Pali text, illustration and English translation of Dhammapada verse 241:
asajjhāyamalā mantā anuṭṭhānamalā gharā |
malaṃ vaṇṇassa kosajjaṃ pamādo rakkhato malaṃ || 241 ||
241. For oral tradition, non-recitation, in household life, non-exertion, the fair of form when slovenly, a sentry’s sloth: all blemishes.
The Story of Kāludāyi
While residing at the Jetavana Monastery, the Buddha spoke this verse with reference to Venerable Kāludāyi. At Sāvatthi, we are told, a multitude of noble disciples gave alms before breakfast, and after breakfast, taking ghee, oil, honey, molasses, garments, and other requisites, went to the monastery and listened to the Dhamma. When they departed, after listening to the Dhamma, they praised the virtues of Venerables Sāriputta and Moggallāna. The Venerable Udāyi overheard their talk and said to them, “It is because you have heard only these Venerables preach the Dhamma that you talk as you do; I wonder what you would say if you were to hear me preach the Dhamma.” Those who heard his remark thought to themselves, “This must be some preacher of the Dhamma; we ought without fail to hear this Venerable also preach the Dhamma.” So one day they made the following request of the Venerable, “Venerable, today is the day when we are wont to go and listen to the Dhamma. After we have presented alms to the congregation of monks, be good enough, Venerable, to preach the Dhamma to us by day.” The Venerable accepted the invitation.
When it was time for them to listen to the Dhamma, they went to the Venerable and said, “Venerable, preach the Dhamma to us.” So Venerable Udāyi sat down in the seat, took a painted fan in his hand, waved it back and forth, but not knowing a single word of the Dhamma, said, “I will intone the Sacred Word; let some one else preach the Dhamma.” So saying, he descended from the seat. The disciples caused someone else to preach the Dhamma, and again assisted him to mount the seat to intone the Sacred Word. But again the second time, the Venerable, who knew no more about intoning than he did about preaching, said, “I will recite the Sacred Word at night; let some one else intone the Sacred Word now.” The disciples therefore caused another to intone the Sacred Word and at night brought the Venerable in again. But at night also he knew as little how to intone, and said, “I will recite at dawn; let some one else recite at night.” So saying, he descended from the seat. The disciples caused another to recite the sacred word at night and at dawn brought the Venerable in again. But once more he failed.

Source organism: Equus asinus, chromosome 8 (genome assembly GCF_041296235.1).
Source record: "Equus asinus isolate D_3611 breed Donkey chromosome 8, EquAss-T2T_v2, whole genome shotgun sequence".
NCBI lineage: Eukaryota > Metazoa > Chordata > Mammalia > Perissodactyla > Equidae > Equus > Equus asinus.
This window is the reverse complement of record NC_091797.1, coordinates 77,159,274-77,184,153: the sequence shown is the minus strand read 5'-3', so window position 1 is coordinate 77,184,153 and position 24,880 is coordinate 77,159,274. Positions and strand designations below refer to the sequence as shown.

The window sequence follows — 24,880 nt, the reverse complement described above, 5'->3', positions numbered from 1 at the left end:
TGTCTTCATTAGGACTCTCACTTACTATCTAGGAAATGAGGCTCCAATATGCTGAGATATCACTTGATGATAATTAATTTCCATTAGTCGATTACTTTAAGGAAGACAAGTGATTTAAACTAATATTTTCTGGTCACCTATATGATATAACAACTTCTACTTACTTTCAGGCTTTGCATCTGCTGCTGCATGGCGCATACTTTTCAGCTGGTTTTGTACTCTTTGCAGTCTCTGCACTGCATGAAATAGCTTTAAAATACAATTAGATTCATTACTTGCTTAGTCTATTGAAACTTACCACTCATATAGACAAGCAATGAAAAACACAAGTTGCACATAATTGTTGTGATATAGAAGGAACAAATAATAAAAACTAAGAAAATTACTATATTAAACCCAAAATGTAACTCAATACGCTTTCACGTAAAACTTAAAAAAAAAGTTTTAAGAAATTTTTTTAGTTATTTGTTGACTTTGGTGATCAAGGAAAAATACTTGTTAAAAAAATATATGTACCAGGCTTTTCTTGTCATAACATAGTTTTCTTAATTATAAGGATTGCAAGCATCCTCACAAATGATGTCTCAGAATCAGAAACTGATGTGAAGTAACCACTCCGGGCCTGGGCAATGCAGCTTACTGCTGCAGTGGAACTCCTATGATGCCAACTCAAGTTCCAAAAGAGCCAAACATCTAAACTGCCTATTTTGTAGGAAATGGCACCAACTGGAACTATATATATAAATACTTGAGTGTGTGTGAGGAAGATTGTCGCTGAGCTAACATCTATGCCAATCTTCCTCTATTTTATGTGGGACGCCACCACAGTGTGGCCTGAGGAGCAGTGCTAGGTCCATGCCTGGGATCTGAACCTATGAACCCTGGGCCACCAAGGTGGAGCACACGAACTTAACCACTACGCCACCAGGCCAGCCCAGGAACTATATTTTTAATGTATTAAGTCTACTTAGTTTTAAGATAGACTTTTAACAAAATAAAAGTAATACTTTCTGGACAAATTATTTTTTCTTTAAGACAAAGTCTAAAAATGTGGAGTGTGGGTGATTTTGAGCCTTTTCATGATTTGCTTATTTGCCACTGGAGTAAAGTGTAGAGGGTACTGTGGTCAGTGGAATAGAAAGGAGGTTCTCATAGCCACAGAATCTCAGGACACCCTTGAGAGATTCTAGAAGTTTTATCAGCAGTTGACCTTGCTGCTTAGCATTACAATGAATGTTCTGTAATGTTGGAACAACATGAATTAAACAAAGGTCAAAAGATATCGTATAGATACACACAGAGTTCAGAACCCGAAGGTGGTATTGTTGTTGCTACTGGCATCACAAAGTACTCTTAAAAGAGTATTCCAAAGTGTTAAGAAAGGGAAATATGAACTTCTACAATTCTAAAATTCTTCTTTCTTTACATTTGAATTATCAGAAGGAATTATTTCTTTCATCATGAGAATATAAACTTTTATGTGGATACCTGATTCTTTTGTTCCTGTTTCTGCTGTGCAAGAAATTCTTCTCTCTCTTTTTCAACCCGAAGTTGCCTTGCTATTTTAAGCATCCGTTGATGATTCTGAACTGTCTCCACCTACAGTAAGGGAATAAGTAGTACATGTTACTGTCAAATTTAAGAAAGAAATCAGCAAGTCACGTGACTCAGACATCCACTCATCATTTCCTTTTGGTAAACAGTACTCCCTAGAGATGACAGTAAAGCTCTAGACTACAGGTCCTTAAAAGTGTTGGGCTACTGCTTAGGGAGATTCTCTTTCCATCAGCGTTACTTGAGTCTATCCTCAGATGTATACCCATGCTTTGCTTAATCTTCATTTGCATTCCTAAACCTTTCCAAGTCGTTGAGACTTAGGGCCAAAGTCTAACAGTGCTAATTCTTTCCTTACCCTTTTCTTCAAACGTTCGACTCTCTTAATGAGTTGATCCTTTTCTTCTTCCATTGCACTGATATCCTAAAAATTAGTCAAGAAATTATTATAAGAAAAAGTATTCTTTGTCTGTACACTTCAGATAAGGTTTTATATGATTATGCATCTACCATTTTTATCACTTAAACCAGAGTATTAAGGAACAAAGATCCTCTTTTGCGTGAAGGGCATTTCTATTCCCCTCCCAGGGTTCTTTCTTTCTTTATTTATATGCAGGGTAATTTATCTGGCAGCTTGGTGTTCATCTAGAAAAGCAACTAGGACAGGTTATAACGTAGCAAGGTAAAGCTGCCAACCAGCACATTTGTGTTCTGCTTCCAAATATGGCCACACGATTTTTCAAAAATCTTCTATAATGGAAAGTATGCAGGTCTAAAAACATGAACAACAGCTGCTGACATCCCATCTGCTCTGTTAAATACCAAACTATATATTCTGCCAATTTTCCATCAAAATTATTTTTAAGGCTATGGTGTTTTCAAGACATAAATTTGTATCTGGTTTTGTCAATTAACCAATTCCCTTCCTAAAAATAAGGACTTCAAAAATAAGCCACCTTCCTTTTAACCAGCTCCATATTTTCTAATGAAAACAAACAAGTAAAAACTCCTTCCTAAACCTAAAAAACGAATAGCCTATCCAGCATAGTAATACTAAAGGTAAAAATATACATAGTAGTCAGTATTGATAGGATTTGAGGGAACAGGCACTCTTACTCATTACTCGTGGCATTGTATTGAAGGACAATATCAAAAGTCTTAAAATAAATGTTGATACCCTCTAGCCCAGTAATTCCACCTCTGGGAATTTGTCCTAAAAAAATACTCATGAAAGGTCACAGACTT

Thereupon the multitude took up clods of earth, sticks, and other missiles, and threatened him, saying, “Simpleton, while we were talking about the virtues of Venerables Sāriputta and Moggallāna, you said this and that. Why don’t you say something now?” The Venerable took to flight, and the multitude ran after him. As he ran, he fell into a certain cesspool. The multitude talked over the incidents of the day, saying, “As Kāludāyi listened to our praise of the virtues of Venerables Sāriputta and Moggallāna, he became jealous, declared himself to be a preacher of the Dhamma, and when people rendered him honour and said to him, ‘We would hear the Dhamma,’ he sat down in the Seat of the Dhamma four times, although he knew not a single word suitable to recite. Then, when we said to him, ‘Yet you presented yourself as an equal to our noble Venerables Sāriputta and Moggallāna,’ and took up clods of earth, sticks, and other missiles, and threatened him, he ran away and fell into a cesspool.”
The Buddha drew near and asked them, “Monks, what are you talking about now, as you sit here all gathered together?” When they told him, he said, “Monks, this is not the first time he has wallowed in a cesspool; he did the same thing in a previous state of existence also.” After relating this Jātaka in detail, the Buddha said, “At that time the lion was the Venerable Sāriputta and the boar was Kāludāyi.” Having finished the lesson, the Buddha said, “Monks, Udāyi had learned only the merest fragment of the Dhamma, but he never repeated the Texts. No matter how much or how little one may learn of the Sacred Word, not to repeat it is a grievous fault.”
Explanatory Translation (Verse 241)
mantā asajjhāyamalā gharā anuṭṭhānamalā
vaṇṇassa kosajjaṃ malaṃ rakkhato pamādo malaṃ
mantā: chants and formulas; asajjhāyamalā: have the nonpractice as their rust; gharā: houses; anuṭṭhānamalā: have the lethargy of inmates as their rust; vaṇṇassa: the complexion; kosajjaṃ malaṃ [mala]: non caring is the rust; rakkhato [rakkhata]: for one who guards; pamādo [pamāda]: heedlessness; malaṃ [mala]: is the rust
For formulas that have to be memorized, non-repetition is the rust. For houses the neglect of the inmates is the rust. For complexion non-caring is the rust. For a guard heedlessness is the rust.
Commentary and exegetical material (Verse 241)
pamādo: heedlessness. The Buddha always advocated a life of heedfulness, Even the Buddha’s last words reflect this concern for heedfulness. In his final admonition, the Buddha said, “Behold, O’ monks, now I speak to you. Transient are all conditioned things. Strive on with diligence. The passing away of the Buddha will take place before long. At the end of three months from now the Buddha will pass away.”